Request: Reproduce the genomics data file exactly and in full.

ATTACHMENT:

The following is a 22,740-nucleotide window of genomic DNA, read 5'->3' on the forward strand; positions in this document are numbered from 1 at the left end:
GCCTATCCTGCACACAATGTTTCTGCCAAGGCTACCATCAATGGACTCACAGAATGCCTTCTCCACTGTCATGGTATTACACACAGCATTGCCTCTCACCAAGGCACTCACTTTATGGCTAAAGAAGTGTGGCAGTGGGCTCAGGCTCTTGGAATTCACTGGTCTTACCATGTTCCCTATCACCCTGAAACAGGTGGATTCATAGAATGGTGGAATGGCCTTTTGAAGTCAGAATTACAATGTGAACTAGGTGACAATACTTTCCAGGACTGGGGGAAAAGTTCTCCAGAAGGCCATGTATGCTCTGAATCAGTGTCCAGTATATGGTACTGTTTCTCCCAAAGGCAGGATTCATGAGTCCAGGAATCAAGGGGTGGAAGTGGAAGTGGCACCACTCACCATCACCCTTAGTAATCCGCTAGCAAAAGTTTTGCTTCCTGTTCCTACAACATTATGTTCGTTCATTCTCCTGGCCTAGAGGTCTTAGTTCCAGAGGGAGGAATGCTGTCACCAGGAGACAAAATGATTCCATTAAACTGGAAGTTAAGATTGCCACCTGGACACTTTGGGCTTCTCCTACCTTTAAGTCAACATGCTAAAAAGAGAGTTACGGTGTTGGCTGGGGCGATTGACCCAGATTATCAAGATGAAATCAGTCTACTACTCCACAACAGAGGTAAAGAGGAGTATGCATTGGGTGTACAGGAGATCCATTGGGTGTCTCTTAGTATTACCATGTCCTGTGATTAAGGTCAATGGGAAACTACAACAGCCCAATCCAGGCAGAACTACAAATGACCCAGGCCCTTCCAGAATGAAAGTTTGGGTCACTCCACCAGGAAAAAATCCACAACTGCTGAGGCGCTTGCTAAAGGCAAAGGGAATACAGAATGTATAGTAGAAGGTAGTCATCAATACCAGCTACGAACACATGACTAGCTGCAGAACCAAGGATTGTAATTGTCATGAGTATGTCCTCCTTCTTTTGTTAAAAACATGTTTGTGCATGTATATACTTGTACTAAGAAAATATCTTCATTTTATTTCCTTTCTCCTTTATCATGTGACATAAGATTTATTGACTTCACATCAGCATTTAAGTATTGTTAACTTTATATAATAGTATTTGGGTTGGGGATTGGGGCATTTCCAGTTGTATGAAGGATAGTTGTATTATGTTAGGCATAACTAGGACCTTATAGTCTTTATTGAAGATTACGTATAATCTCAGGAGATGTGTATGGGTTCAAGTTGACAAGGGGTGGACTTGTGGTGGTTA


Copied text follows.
The following is a 22,740-nucleotide window of genomic DNA, read 5'->3' on the forward strand; positions in this document are numbered from 1 at the left end:
GCCTATCCTGCACACAATGTTTCTGCCAAGGCTACCATCAATGGACTCACAGAATGCCTTCTCCACTGTCATGGTATTACACACAGCATTGCCTCTCACCAAGGCACTCACTTTATGGCTAAAGAAGTGTGGCAGTGGGCTCAGGCTCTTGGAATTCACTGGTCTTACCATGTTCCCTATCACCCTGAAACAGGTGGATTCATAGAATGGTGGAATGGCCTTTTGAAGTCAGAATTACAATGTGAACTAGGTGACAATACTTTCCAGGACTGGGGGAAAAGTTCTCCAGAAGGCCATGTATGCTCTGAATCAGTGTCCAGTATATGGTACTGTTTCTCCCAAAGGCAGGATTCATGAGTCCAGGAATCAAGGGGTGGAAGTGGAAGTGGCACCACTCACCATCACCCTTAGTAATCCGCTAGCAAAAGTTTTGCTTCCTGTTCCTACAACATTATGTTCGTTCATTCTCCTGGCCTAGAGGTCTTAGTTCCAGAGGGAGGAATGCTGTCACCAGGAGACAAAATGATTCCATTAAACTGGAAGTTAAGATTGCCACCTGGACACTTTGGGCTTCTCCTACCTTTAAGTCAACATGCTAAAAAGAGAGTTACGGTGTTGGCTGGGGCGATTGACCCAGATTATCAAGATGAAATCAGTCTACTACTCCACAACAGAGGTAAAGAGGAGTATGCATTGGGTGTACAGGAGATCCATTGGGTGTCTCTTAGTATTACCATGTCCTGTGATTAAGGTCAATGGGAAACTACAACAGCCCAATCCAGGCAGAACTACAAATGACCCAGGCCCTTCCAGAATGAAAGTTTGGGTCACTCCACCAGGAAAAAATCCACAACTGCTGAGGCGCTTGCTAAAGGCAAAGGGAATACAGAATGTATAGTAGAAGGTAGTCATCAATACCAGCTACGAACACATGACTAGCTGCAGAACCAAGGATTGTAATTGTCATGAGTATGTCCTCCTTCTTTTGTTAAAAACATGTTTGTGCATGTATATACTTGTACTAAGAAAATATCTTCATTTTATTTCCTTTCTCCTTTATCATGTGACATAAGATTTATTGACTTCACATCAGCATTTAAGTATTGTTAACTTTATATAATAGTATTTGGGTTGGGGATTGGGGCATTTCCAGTTGTATGAAGGATAGTTGTATTATGTTAGGCATAACTAGGACCTTATAGTCTTTATTGAAGATTACGTATAATCTCAGGAGATGTGTATGGGTTCAAGTTGACAAGGGGTGGACTTGTGGTGGTTA